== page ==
The 2022 movie slate is kicked off with The 355, an action spy thriller that follows CIA agent Mace Brown (Jessica Chastain) as she teams up with other international agents. They have to retrieve a drive that can wreak havoc with the press of a few buttons before it gets into the wrong hands. While the male-dominated spy genre has delivered with the Mission: Impossible and James Bond series, the prospect of an original all-female spy film was alluring. Unfortunately, the movie fails to deliver on the concept’s promise, fumbling its execution on nearly every level.
It feels as if this movie began with people coming up with an excellent idea of assembling a diverse group of female agents to work together and kick ass. Unfortunately, when it came time for these people to come up with another interesting idea, they gave up, and the result was a generic, forgettable action movie with nothing new to offer beyond that one novel idea. The film is co-written and directed by Simon Kinberg, who recently wrote and directed the critically panned Dark Phoenix. While Kinberg has written a few hits in the past, this was another failed directorial attempt as he has made a movie lacking in any personality.
The 355 tells a remarkably conventional story for a spy thriller, and it does so without an ounce of charm. The premise surrounding good guys and bad guys chasing after a MacGuffin has never been less interesting because while the stakes are high, the movie does a terrible job of putting the characters in danger. Much of the film doesn’t have a villain; instead, the movie has a few goons chasing after the drive, and they don’t have much of a presence. Although we know what the villains will be capable of if they have the drive, we don’t understand their motivations or precisely what they will do if they succeed.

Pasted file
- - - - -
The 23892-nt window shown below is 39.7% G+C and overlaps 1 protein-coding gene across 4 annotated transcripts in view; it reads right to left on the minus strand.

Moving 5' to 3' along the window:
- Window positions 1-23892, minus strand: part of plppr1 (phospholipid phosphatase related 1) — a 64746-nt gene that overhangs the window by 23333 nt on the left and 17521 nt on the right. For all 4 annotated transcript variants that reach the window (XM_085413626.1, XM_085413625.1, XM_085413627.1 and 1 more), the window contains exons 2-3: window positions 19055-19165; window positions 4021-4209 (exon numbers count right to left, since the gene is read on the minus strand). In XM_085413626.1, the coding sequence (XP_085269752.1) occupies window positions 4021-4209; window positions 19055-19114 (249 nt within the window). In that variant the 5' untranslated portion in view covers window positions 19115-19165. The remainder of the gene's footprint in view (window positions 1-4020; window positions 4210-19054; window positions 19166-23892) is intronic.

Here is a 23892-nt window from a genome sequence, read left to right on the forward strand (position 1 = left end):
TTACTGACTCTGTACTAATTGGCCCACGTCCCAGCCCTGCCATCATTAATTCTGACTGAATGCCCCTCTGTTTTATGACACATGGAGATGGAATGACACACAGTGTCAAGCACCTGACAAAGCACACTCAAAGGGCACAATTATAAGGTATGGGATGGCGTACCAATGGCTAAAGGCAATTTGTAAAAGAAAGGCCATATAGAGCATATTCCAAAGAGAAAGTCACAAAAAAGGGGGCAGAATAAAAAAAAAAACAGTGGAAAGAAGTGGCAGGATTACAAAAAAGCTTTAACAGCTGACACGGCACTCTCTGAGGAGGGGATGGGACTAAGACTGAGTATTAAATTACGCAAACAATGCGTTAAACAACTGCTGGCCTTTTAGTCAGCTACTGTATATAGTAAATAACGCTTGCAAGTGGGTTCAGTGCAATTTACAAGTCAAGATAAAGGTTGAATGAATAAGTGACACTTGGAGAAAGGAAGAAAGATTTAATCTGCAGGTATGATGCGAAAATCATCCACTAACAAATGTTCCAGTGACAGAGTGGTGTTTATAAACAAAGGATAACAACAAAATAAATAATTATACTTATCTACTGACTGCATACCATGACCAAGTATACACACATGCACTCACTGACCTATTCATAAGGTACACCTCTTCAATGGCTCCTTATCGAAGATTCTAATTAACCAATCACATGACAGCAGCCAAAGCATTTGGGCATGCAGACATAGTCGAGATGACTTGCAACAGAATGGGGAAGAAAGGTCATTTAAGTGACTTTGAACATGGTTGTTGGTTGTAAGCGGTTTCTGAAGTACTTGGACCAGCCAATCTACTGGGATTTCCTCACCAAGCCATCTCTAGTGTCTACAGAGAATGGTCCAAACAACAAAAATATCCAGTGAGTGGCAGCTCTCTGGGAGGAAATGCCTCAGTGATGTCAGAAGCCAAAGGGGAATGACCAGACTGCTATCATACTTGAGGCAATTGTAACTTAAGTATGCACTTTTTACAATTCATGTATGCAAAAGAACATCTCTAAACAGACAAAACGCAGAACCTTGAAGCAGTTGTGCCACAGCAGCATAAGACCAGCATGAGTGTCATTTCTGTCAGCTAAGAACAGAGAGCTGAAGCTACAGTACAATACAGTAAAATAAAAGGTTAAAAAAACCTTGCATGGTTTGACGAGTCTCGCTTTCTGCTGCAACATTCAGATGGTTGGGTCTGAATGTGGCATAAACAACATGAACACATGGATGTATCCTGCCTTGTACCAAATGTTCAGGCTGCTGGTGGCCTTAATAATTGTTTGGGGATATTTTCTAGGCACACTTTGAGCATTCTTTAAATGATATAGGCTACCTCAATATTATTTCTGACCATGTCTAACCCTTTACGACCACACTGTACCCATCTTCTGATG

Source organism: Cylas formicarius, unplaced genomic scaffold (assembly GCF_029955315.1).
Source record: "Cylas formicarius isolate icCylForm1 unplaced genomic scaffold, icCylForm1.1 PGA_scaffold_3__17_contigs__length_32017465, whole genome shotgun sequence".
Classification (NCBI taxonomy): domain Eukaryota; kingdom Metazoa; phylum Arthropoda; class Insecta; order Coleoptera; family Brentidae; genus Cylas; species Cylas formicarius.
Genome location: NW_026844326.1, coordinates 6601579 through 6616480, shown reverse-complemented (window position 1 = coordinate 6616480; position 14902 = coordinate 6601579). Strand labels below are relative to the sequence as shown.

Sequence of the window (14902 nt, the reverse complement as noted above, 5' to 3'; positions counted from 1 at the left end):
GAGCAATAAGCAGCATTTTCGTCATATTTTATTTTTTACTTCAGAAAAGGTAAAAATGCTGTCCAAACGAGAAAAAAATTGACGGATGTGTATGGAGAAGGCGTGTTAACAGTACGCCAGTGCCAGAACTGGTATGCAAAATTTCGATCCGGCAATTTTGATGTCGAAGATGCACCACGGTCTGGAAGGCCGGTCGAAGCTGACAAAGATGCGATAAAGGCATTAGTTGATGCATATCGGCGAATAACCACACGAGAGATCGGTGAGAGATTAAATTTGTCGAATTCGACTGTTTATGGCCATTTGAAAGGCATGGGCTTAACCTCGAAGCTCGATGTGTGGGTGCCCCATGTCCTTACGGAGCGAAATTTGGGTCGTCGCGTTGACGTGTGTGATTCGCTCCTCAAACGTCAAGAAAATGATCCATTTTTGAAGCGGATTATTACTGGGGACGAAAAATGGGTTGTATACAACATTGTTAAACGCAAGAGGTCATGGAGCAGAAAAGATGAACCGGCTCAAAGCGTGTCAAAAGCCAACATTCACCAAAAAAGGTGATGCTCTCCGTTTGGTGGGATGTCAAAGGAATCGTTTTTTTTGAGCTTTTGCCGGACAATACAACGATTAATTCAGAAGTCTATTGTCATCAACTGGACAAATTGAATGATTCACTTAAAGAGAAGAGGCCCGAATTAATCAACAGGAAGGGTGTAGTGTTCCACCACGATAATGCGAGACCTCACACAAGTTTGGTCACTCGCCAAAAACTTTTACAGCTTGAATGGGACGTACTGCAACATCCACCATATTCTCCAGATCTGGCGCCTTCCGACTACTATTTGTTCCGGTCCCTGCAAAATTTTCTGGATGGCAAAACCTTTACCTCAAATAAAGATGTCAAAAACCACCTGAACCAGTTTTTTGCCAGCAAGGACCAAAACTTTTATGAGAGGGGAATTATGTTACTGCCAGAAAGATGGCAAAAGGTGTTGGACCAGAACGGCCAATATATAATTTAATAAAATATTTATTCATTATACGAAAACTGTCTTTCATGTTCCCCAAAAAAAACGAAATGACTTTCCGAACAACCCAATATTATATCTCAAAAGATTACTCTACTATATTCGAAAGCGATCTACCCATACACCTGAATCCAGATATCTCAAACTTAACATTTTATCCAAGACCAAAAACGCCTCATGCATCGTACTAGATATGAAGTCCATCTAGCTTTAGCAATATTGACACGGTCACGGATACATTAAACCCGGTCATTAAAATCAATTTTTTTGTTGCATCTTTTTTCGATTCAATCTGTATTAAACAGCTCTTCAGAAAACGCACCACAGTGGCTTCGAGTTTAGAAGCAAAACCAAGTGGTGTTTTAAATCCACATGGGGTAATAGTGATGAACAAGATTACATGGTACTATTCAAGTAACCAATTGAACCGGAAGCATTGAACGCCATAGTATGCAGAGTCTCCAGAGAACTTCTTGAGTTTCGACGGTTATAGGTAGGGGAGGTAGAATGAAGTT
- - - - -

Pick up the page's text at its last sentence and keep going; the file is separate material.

It’s a frustratingly predictable film, setting up a storyline in the opening act where Kinberg expects to surprise you later on with a plot twist. However, it’s the most obvious revelation that anyone who has watched a spy movie will see coming from miles away.
Unfortunately, the screenplay lacks anything inventive to the point where if it weren’t for the prowess and bankability of our leading ladies, the movie would have easily gone direct-to-video. But the movie squanders the talent of the main actresses. None of them have any chemistry with each other, all of them feeling as if a committee assembled them to stand on screen together and shoot guns. Penélope Cruz comes the closest to having a personality as Graciela, a psychologist out of her depth in the world of international espionage who wants to return to her husband and sons. She spends most of the movie whimpering about her situation and comes the closest to having an arc. Unfortunately, every other character has interchangeable personalities, all sounding the same.
The movie’s characterization attempts come in a brief moment where we feel a history between Mace and her colleague, Nick (Sebastian Stan). But their emotional moments are rushed, and all we get beyond that is a scene where our heroes sit at a table and verbally state their backstories. There is little room for an emotional connection to any of these characters as the dialogue in this film is either heavily clichéd or riddled with exposition. None of them are likable enough to become a fan favorite, all serving as one-dimensional spies that you don’t get invested in.
But is this the entertaining action thriller that it could have been? Unfortunately not. The action sequences are remarkably unremarkable, with Kinberg’s forgettable camera choices and basic handheld coverage. The 355 contains several shootouts, and none of them stand out above the rest, not even the finale. The film’s conviction to take itself seriously with nothing to offer is its ultimate downfall. It feels like the movie was made for the sake of having an all-female spy movie rather than to tell a good story with compelling characters. This movie could have been a show-stopping globetrotting spy film but is instead an unimaginative thriller that wastes its star talents on a bland script, mediocre action, and underbaked themes.
As ComingSoon’s review policy explains, a score of 4 equates to “Poor.” The negatives overweigh the positive aspects making it a struggle to get through.
Disclosure: The critic watched a screener for ComingSoon’s The 355 review.